You’ve got a new job! With a new job, comes new perks and you plan on taking every one you can get. Turns out your employer has set up matching contributions for a group RRSP. For every dollar you save, they’ll match it with another. And who wouldn’t want free money?
They have done a great thing and you should definitely enroll! This is a good opportunity for you to kick-start your retirement plan.
The Group RRSP
Company pensions are going the way of the dodo, with many employers opting for group RRSPs instead. While you’re still getting a helping hand, the onus is on you to save for retirement. This will help you get there significantly faster.
There is a maximum amount your employer will let you save in a group RRSP – usually about 5% of salary. For most Canadians their maximum amount will be well below the annual RRSP limit – even after including your employer’s contributions.
So, you enrol. You do your time at the HR office, sign and submit your forms, and are excited at the prospect of finally starting some kind of savings account for retirement. Who knew saving for retirement could be so much fun?!
Then you get the booklet. It has a list of all mutual funds that you can invest your money in (about 30 – 50 of them), but you have no idea which to pick. Imagine a wine list that only has names, but no descriptions…
There’s a ton of information thrown your way and you’ll have to spend quite a bit of time evaluating what is best for you. If you haven’t invested before, you might have to spend additional time getting your knowledge up to par. There’s a lot to process.
So You Do Nothing. Analysis Paralysis.
The reason this is so complicated is that your employer (who set this whole thing up) cannot provide you advice or recommendations about which investments to pick. That decision has to be your own (for a bunch of legal reasons).
So What Are Your Best Options And How Do You Make The Decision?
There are many ways to select your portfolio, and no one method is always ‘the best,’ but here are a few simple strategies to help you keep your sanity. Keep in mind, these are one-size-fits-all solutions, which may not actually fit your particular situation…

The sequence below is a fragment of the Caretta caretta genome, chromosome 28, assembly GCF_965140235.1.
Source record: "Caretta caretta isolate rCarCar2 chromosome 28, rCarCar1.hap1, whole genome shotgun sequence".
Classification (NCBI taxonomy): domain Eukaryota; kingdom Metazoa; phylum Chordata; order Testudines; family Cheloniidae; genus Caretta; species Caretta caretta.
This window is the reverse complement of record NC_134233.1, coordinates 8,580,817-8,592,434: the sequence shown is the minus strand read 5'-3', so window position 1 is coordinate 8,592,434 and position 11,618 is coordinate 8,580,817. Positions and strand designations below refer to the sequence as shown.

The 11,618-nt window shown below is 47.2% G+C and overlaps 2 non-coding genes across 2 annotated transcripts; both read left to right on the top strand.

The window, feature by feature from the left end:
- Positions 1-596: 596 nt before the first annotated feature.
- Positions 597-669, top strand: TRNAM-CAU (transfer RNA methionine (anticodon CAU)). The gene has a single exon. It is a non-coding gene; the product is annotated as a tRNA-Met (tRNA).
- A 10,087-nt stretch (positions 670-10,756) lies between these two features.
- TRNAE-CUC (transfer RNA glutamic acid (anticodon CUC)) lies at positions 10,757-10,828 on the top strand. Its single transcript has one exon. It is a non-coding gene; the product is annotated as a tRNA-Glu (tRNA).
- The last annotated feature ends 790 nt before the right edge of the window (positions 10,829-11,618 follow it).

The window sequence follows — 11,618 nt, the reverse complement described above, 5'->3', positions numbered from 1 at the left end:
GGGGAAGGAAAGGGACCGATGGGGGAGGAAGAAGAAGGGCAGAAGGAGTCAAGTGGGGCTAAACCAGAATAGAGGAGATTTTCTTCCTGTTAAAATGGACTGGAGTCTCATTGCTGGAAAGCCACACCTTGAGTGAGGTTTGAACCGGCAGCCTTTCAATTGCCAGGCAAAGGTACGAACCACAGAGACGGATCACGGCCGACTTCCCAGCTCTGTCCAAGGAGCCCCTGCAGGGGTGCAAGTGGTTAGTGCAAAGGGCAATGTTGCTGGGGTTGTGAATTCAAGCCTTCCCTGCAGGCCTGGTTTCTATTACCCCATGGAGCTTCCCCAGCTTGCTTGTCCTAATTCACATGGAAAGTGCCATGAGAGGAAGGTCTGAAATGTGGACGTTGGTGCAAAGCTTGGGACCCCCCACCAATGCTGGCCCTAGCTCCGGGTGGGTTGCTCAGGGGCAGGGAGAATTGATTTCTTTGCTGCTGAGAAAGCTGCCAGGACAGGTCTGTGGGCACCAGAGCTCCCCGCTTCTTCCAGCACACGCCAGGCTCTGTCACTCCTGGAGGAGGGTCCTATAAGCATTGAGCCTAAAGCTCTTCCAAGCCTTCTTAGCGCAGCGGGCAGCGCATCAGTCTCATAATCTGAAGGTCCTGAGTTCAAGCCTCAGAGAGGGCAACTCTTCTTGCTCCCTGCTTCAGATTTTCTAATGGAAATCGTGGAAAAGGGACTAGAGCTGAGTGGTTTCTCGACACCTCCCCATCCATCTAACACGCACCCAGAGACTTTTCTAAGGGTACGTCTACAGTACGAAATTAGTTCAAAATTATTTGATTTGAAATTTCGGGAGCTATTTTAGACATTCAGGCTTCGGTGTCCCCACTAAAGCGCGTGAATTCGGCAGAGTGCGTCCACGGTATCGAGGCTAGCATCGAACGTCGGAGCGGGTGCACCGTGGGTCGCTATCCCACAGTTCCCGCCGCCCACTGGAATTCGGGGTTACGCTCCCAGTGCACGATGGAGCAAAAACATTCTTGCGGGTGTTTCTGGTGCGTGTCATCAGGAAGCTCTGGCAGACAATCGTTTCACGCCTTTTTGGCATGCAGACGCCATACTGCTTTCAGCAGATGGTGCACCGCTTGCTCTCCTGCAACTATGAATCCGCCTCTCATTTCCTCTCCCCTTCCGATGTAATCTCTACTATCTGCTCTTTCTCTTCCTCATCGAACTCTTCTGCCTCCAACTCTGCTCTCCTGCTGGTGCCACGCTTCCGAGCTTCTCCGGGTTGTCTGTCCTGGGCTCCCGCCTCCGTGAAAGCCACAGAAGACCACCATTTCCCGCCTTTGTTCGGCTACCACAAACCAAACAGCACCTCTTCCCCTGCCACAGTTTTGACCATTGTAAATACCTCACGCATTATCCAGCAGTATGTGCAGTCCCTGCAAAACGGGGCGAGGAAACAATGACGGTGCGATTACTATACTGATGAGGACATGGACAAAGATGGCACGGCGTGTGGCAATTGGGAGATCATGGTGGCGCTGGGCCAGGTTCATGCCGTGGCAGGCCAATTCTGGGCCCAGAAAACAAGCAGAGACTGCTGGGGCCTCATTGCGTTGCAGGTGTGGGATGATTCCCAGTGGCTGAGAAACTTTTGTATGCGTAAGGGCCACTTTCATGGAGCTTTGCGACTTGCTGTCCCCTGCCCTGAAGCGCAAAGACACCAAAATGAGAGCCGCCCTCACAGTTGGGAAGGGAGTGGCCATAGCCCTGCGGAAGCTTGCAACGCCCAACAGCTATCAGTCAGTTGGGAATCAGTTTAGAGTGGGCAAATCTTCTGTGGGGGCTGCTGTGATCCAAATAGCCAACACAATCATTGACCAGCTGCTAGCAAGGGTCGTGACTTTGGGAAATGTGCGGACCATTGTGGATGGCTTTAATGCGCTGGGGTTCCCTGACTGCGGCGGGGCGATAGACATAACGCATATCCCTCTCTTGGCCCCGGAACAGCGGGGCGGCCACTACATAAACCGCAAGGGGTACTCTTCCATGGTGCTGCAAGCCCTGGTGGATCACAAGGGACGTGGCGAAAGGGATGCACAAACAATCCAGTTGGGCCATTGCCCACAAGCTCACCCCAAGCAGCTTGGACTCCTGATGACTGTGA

Option 1: Do nothing:
This isn’t really recommended unless you plan on withdrawing your money in a few short years. If you don’t pick funds for your group RRSP, it will usually be invested by default in a low-risk money market fund that will generate a small amount of interest. Often these funds barely generate enough to keep pace with inflation (if you’re lucky), meaning you typically earn no real growth.
Option 2: Select a target date fund:
Target date funds automatically rebalance your investment as you approach retirement, or whatever date you select in the future. They can be based on a rebalancing your asset mix over time to account for your age, decreasing in risk as you approach retirement. In some cases, the fund ends up in cash securities on the “target date.” Depending on your provider, these may or may not be available – but they make for an easy choice.
Option 3: Select a 60/40 Split or Balanced Fund:
Select the basic bunch of stock and bond funds, with approximately 60% in equities (stocks) and 40% in fixed income securities (bonds) and you leave it. Alternatively, you may be able to choose a balanced fund that essentially does the same thing in a single fund. While this is easy, it’s the least strategic.
That’s Great, But I Want A Custom Solution.
Option 4: Talk to an advisor:
Are you paying for a financial advisor? Then it’s time to put them to good use! (If you’re not, be sure to read to the end of this…) Book a meeting with your advisor to go over your Group RRSP and ask them for advice on what funds to pick. Here’s a few things they might consider when selecting a portfolio you:
Your Goals & Risk Tolerance: When do you want to retire? As soon as you have enough money to sustain yourself or at the age of 65? Do you want your money to grow slowly but steadily, or take some risks to maximize growth?
Time You Have to Invest: When do you need the money? If markets go down, will you have time on your side to recover?
MER & Fees: It’s in your best interest to keep this as low as possible while still maintaining a diversified and balanced portfolio.
Your other investments: The fund selections made should complement your other investments that have similar objectives such as your personal RRSP.
Taking these factors into consideration – along with a few others like minimizing volatility, life circumstances, and market conditions – an advisor should be able to look at your list and pick out something that is a good fit for you.
Everyone is happy. The employees’ accounts are growing and the employers have provided a great benefit.
There’s an opportunity here to start saving and get the power of compounding working earlier and for a longer time than if you had to start on your own. The trouble is, most people do not get enough advice to take full advantage of that opportunity.
At WealthBar, for a limited time, we are providing a free financial plan and advice on which funds to select inside your Group RRSP. All you have to do is fill out a 5 minute survey and upload a scan of your Group RRSP Booklet.
The investments for your group plan will be selected by a professional portfolio manager and suitable for your situation. We will also ensure you are saving money in the correct account to reach your long-term financial goals as quickly as possible.
What are you waiting for? Click here to get this done.
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